Intersection of Two PolyData Surfaces

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Intersection of Two PolyData Surfaces

Cooper, Carlo
I'm sure this question is familiar to long time users - when searching the
archives, I found numerous references to people asking how to intersect two
polydata surfaces (made up exclusively of triangles).  I want to find the
line of intersection - as per vtkCutter , or trim one surface with another
as in  vtkClipPolyData, or create a closed solid based on the intersection
of two triangulated meshes.

I didn't really find many satisfactory answers on the mailing list, or at
least, any good strategies I could go with.  Dave Pont has sent a few people
his vtkImplicitPolyData class (I think that's the one), and am wondering if
that is a robust solution?  

Before I go and start writing my own intersection code based in intersecting
triangles (I guess), has anyone else had any success with this type of
problem using the standard VTK libraries?

I've tried vtkImplicitDataSet, but don't see how that can work given that if
a point on the data being clipped doesn't lay exactly on the ImplicitDataSet
surface, then the 'outside/off surface' default value is used..

Any assistance would be greatly appreciated.

Regards


Carlo Cooper
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Re: Intersection of Two PolyData Surfaces

Steve M. Robbins
On Fri, Jan 27, 2006 at 06:57:08AM -0800, Cooper, Carlo wrote:
> I'm sure this question is familiar to long time users - when searching the
> archives, I found numerous references to people asking how to intersect two
> polydata surfaces (made up exclusively of triangles).  I want to find the
> line of intersection - as per vtkCutter , or trim one surface with another
> as in  vtkClipPolyData, or create a closed solid based on the intersection
> of two triangulated meshes.

[...]
 
> Before I go and start writing my own intersection code based in intersecting
> triangles (I guess), has anyone else had any success with this type of
> problem using the standard VTK libraries?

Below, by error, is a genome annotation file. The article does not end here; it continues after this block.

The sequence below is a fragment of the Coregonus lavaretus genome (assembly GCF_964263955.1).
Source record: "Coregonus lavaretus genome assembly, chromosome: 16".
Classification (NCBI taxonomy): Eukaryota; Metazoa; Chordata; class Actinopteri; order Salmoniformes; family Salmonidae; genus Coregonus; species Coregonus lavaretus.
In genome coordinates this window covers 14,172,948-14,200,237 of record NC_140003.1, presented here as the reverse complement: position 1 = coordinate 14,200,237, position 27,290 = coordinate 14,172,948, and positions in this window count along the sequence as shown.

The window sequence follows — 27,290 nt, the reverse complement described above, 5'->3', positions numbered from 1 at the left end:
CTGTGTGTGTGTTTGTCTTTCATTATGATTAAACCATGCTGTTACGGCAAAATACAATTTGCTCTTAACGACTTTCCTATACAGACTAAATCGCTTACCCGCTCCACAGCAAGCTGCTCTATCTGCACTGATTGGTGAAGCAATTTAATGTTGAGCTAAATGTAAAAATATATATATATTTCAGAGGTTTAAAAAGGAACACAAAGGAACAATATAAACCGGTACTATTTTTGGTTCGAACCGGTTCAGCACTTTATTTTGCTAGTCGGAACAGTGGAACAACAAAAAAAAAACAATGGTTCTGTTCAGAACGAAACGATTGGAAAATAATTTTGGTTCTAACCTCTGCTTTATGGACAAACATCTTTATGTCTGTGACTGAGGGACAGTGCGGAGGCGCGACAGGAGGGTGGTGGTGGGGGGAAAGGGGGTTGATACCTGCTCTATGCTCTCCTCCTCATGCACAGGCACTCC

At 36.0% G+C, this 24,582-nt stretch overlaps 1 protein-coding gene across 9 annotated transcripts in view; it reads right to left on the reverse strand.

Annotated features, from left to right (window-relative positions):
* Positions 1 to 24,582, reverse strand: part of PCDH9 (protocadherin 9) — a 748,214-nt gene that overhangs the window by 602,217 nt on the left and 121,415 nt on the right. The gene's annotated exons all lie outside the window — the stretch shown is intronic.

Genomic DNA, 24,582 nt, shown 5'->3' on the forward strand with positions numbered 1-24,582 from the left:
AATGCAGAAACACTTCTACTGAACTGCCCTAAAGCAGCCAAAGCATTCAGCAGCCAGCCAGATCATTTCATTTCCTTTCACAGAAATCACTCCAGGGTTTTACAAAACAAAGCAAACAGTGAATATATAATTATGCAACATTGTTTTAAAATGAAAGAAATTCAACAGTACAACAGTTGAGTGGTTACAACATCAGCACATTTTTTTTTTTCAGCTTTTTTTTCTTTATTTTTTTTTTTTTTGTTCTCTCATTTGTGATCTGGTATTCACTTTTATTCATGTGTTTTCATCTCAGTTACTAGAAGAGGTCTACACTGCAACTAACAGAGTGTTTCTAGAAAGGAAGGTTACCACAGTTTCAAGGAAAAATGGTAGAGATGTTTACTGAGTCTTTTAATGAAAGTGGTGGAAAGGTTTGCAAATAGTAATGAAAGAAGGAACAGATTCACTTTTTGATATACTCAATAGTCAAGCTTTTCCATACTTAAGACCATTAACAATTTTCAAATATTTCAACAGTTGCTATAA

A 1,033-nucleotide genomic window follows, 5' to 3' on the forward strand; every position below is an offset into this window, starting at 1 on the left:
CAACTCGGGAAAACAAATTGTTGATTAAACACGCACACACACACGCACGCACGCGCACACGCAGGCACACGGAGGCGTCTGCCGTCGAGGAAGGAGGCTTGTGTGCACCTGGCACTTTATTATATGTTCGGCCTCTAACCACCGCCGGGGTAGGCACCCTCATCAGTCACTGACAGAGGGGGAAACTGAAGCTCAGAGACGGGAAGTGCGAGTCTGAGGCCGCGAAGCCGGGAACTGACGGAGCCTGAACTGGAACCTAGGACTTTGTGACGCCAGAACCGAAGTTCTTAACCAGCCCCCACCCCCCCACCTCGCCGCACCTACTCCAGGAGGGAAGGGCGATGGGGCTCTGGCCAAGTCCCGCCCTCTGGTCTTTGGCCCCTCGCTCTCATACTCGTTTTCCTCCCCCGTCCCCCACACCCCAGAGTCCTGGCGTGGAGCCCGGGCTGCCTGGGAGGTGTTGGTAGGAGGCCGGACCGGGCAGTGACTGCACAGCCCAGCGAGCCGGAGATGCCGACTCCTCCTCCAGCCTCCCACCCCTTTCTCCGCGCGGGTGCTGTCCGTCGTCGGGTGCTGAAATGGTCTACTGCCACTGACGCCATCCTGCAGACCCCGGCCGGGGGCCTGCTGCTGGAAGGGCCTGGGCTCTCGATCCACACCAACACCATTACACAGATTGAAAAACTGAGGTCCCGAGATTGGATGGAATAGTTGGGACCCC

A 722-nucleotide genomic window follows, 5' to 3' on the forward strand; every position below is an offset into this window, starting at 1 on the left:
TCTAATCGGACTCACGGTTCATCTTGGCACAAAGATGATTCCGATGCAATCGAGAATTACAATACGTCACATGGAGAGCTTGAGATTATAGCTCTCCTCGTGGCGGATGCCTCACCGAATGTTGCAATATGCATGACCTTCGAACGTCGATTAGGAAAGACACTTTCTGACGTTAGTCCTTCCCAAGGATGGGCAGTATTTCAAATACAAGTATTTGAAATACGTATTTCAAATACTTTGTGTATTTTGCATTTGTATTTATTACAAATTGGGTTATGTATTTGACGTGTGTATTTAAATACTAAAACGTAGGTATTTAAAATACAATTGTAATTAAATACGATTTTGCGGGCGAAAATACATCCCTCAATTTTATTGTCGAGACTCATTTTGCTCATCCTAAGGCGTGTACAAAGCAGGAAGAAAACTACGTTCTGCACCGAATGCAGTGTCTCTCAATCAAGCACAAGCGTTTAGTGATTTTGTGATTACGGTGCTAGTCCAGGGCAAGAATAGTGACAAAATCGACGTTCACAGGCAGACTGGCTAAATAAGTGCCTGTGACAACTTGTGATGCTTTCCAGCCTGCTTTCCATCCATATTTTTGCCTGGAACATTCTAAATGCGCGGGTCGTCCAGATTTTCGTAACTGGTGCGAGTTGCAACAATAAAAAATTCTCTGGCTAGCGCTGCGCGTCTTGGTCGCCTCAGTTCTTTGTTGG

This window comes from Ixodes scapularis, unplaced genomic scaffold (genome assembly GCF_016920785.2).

I haven't done this with VTK.  However, I have written intersection
code using the CGAL library (http://cgm.cs.mcgill.ca/~stever/CGAL/).
Later versions of CGAL (www.cgal.org) include this functionality
(though not my code).

To intersect two triangulated surfaces, you'll generally need to do
some sort of fast rejection test; e.g. quickly discard triangle pairs
whose bounding boxes do not intersect.  Then you need a robust
triangle/triangle intersection computation.

One strategy for the rejection testing is to create a hierarchy of
bounding shapes.  The OBB tree [vtkOBBTree] is one well-known example.
This strategy works well if you can reject the intersection at a high
level (larger bounding boxes) in the tree.  For example, if the two
surfaces bound small volumes that are well separated.

If this does not hold (think of the surface bounding a steering wheel
and the surface bounding a hand clutching the wheel), bounding
hierarchies are not as useful.  In this case, the streaming approach
of Edelsbrunner and Overmars is quite useful.  An implementation of
this was written up by Zomorodian and Edelsbrunner [Fast Software for
Box Intersections, Symp. on Comp. Geometry, 2000] and is now included
in CGAL.

Finally, I'll just mention that the triangle/triangle intersection
test is easy to get wrong due to floating point roundoff
[http://www.sumost.ca/steve/publications/triangle-intersection.ps]
though this may be mitigated by using a bounding box rejection
test.

-Steve
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